There is a flash high above, something swift catching the sunlight lancing down between the occasional thin cloud. Several humans point, some yell out in alarm. The bright shape darts into another small cloud, sheer speed and rapidly shifting reflection conspiring to defy identification. Another flicker from a patch of vapour little more than a wisp of mist on the breeze causes a rapid swivelling of heads, and then panic. The airship crew, just visible sat in the open seats under the lozenge respond to the yells of people on the ground and begin working to increase their already breakneck rate of descent. The pilot, one arm limp, hauls on a lever, and the tiny airship begins to turn into the breeze. Without warning a silver shape appears over the ridge of the hill behind the camp, whistling low over the tents and gathered bodies. Crossbowmen on the ground, rushing to form a firing line, launch hurried shots at the speeding shape. A repeating ballista mounted on a cart just inside the fortified walls looses a trio of bolts in rapid succession. They buzz like angry hornets as they pass over the ranks of crossbowmen, and a lucky quarrel hits the blur as it passes over. The creature’s shape seems to flow like mercury as it snaps into a bone crushing ninety degree turn. Before the shooters can adjust for a second shot the shape has climbed back into the stray cloud. Crossbows are lowered, suddenly robbed of a target. The shooters stare at the cloud, eyes searching the shifting shadows for signs of movement. Only a handful of soldiers turn as a stray shadow dances over them. One or two shade their eyes and squint into the sun, panic rising. With a piercing cry like a saw on stone, a silver shape extends four long blade like wings, sun glaring from the rippling mirrored surface like halos of flame, and pulls out of it’s dive. Men scream, and scatter as the creature screeches past, barely missing the ground. The concussion of the creatures violent manoeuvre throws several from their feet. A frantic squeaking of gears can be heard over the shouts as the ballista turret tries to swing around for a shot, but it is frustratingly slow. Crossbows are fired in desperation, but the creature is moving too fast. Tortured air screams as the razor wings flick this way and that, causing the creature to jink and weave with bone-snapping force. The crowd of unarmed on-lookers yell and gesture at the crew of the airship, panic in their voices plainly audible even if the words are robbed of their meaning by distance. The crew, however, can do nothing. They look on in dumb resignation as a silver wing tip tears through the top of the reinforced canvas gas-bag like tissue, and gravity reclaims them and their vessel. There is a single clear scream as the disintegrating wreck smashes into the ground not a league short of the camp with a sickening wet noise and a screech of tearing metal; the cry is cut off abruptly. For a moment all that can be heard are the discordant pings of metal falling on stone, before silence rolls in like a suffocating fog. Of the silver shapes, nothing remains. A few moments later the camp is just a speck far behind. Ahead is a shimmering silver expanse, rapidly expanding from the horizon as it approaches, shining brightly in the summer sun. ————————————————————————————— Guildswoman 2nd Class Bethany Freedman – dissident, convicted murderer and aristocrat – slumps back in the seat behind the repeating balilsta and gazes up at the large but distant zinc coloured creature souring high above. As she watches, it turns lazily and begins it’s cruise back to the front. It’s fast moving kin are nowhere to be seen. She lowers her eyes and mind back to the plume of oily fumes that is beginning to dissipate in the heavy atmosphere. The scout balloon had been the vanguard of a larger force consisting of about eighty bombers and troop transports. That the scout balloon was the first to return was not a surprise, but that it had been tracked so far beyond the front did not bode well. It would be the only one to return to day, she suspected. She slips to the ground, and tugs on the sleeve of the man next to her and sets off at a run. She hears the thump of the mans boots on the compacted dirt as he obediently follows in her wake. At a jog it takes ten minutes to bring them to the base of the column of smoke. The crash site is confined to a relatively small area of swampy dirt in a dip not far from the road. A number of scrap workers are already there picking over the remains, although they were mercifully leaving the cockpit area until last. Beth sneers at them with half-hearted contempt as she squats on her haunches and peers down at the remains of the pilots’ seats. They languish at the bottom of the stagnant pool, a dense cage of twisted spars. With only a momentary hesitation, Beth takes a deep breath and slithers down the incline. Awkwardly she collides with the wreckage, trying to spread her weight while doing so in case someone lived within. The scrappers regard her with sunken eyes from the rim of the hollow as, with a sodden squelch, she kneels by the crumpled remains of the pilots seat. The first thing she sees is the arm protruding from the crushed metal, several fingers pointing entirely the wrong way. She grimaces, and peers between the lips of the metal clam the pilot’s seat had become. A moment later she is several feet away vomiting into the mud. When the nausea recedes enough for her to think, she glances up at her companion. He is stooped, hands on knees watching her dry heave with a look of amused sympathy. With a flash of irritation only Colm could instill, she shakes her head to indicate the fate of the crew, if the vomiting had not already. Guildman Colm Roper shrugs, an impressive sight considering his lanky frame, and extends a rough hand. As she is hauled easily up the slick slope, Beth watches the scrap vultures descend. The Guildguards start back up the hill without a backward glance. As they approach the camp’s fortified gates, the pair wave at the gate guard atop his stumpy tower. The walk under the stone arch, and onto the plaza, past two of the huge Scarab war machines. As they round the second machine, Beth spots a group approaching them. “Shit,” mutters Colm under his breath. This rare utterance from the big man makes her peer closer at the group, and she sees at their head Sergeant Jan Rutter, a gleeful thug in his mid-forties, proud rapist, and the leader of her detachment. “Terrn-shun!”, bellows the Sergeant as soon as he is in ear shot. Freedman and Roper comply; there is no other way. Boots thump to attention, and they stand rigid until the Sergeant and his entourage arrive.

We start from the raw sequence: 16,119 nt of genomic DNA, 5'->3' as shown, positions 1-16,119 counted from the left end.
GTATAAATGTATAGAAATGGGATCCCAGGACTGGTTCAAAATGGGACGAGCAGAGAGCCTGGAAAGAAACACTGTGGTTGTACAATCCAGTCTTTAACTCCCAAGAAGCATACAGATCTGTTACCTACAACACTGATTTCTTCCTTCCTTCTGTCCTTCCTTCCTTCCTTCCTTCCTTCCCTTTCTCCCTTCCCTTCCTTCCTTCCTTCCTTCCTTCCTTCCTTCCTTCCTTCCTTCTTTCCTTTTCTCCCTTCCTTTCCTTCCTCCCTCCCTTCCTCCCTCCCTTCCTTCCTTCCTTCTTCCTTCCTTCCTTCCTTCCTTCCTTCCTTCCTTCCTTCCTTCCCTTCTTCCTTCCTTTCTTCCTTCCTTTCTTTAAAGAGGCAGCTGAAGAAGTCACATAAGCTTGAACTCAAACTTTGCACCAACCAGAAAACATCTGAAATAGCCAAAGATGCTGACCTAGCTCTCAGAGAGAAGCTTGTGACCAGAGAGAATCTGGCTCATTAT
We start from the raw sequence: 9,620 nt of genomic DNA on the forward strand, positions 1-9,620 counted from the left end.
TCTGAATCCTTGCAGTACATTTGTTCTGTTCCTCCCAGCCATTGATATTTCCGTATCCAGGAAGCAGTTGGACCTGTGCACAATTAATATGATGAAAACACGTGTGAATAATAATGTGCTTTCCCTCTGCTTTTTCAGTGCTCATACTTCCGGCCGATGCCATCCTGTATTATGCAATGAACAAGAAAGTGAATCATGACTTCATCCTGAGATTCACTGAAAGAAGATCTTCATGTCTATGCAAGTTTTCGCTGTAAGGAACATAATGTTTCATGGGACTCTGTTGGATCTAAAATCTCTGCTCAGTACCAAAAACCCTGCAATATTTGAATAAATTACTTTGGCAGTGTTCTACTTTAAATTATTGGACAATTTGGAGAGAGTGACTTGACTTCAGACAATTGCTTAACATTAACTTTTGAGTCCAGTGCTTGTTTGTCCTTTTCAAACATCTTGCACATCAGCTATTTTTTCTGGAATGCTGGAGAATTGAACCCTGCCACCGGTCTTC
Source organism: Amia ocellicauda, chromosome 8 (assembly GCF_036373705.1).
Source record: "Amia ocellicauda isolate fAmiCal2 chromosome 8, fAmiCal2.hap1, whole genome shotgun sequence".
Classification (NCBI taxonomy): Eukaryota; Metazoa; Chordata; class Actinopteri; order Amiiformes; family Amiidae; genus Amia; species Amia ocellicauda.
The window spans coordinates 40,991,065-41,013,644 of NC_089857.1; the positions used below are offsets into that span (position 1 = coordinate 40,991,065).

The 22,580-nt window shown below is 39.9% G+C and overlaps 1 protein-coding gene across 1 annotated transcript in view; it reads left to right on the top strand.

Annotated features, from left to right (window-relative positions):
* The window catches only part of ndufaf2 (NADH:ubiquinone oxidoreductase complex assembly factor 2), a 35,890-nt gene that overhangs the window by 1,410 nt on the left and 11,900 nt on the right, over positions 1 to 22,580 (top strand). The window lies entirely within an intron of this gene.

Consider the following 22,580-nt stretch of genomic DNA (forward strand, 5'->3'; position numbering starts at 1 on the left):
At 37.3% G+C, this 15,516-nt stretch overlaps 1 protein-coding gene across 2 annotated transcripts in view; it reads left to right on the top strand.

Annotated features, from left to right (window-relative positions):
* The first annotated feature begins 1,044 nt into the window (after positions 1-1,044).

“Just WHAT the fuck was that, Guildsman 2nd Class?!”, thunders the bald man, his pale blue eyes aflame with malice.